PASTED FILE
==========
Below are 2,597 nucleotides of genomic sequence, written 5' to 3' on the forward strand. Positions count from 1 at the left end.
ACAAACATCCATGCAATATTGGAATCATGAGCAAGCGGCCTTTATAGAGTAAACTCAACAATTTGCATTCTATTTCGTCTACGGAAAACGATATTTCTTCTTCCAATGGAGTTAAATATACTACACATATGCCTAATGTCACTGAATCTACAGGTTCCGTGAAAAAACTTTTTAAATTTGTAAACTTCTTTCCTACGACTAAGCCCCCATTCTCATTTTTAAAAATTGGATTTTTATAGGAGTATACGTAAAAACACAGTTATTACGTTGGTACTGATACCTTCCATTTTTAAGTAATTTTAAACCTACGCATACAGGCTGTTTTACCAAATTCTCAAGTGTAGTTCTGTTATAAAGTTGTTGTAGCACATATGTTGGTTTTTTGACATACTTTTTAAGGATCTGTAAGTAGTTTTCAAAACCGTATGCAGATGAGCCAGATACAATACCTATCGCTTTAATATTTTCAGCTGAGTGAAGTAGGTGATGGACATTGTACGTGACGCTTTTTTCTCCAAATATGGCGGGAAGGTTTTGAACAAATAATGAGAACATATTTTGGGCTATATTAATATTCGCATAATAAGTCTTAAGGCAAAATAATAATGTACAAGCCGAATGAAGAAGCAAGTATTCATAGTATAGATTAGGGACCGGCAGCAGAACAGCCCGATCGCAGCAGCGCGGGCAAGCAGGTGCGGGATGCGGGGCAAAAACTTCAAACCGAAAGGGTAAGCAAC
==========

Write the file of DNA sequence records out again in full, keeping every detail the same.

Below are 2,597 nucleotides of genomic sequence, written 5' to 3' on the forward strand. Positions count from 1 at the left end.
ACAAACATCCATGCAATATTGGAATCATGAGCAAGCGGCCTTTATAGAGTAAACTCAACAATTTGCATTCTATTTCGTCTACGGAAAACGATATTTCTTCTTCCAATGGAGTTAAATATACTACACATATGCCTAATGTCACTGAATCTACAGGTTCCGTGAAAAAACTTTTTAAATTTGTAAACTTCTTTCCTACGACTAAGCCCCCATTCTCATTTTTAAAAATTGGATTTTTATAGGAGTATACGTAAAAACACAGTTATTACGTTGGTACTGATACCTTCCATTTTTAAGTAATTTTAAACCTACGCATACAGGCTGTTTTACCAAATTCTCAAGTGTAGTTCTGTTATAAAGTTGTTGTAGCACATATGTTGGTTTTTTGACATACTTTTTAAGGATCTGTAAGTAGTTTTCAAAACCGTATGCAGATGAGCCAGATACAATACCTATCGCTTTAATATTTTCAGCTGAGTGAAGTAGGTGATGGACATTGTACGTGACGCTTTTTTCTCCAAATATGGCGGGAAGGTTTTGAACAAATAATGAGAACATATTTTGGGCTATATTAATATTCGCATAATAAGTCTTAAGGCAAAATAATAATGTACAAGCCGAATGAAGAAGCAAGTATTCATAGTATAGATTAGGGACCGGCAGCAGAACAGCCCGATCGCAGCAGCGCGGGCAAGCAGGTGCGGGATGCGGGGCAAAAACTTCAAACCGAAAGGGTAAGCAAC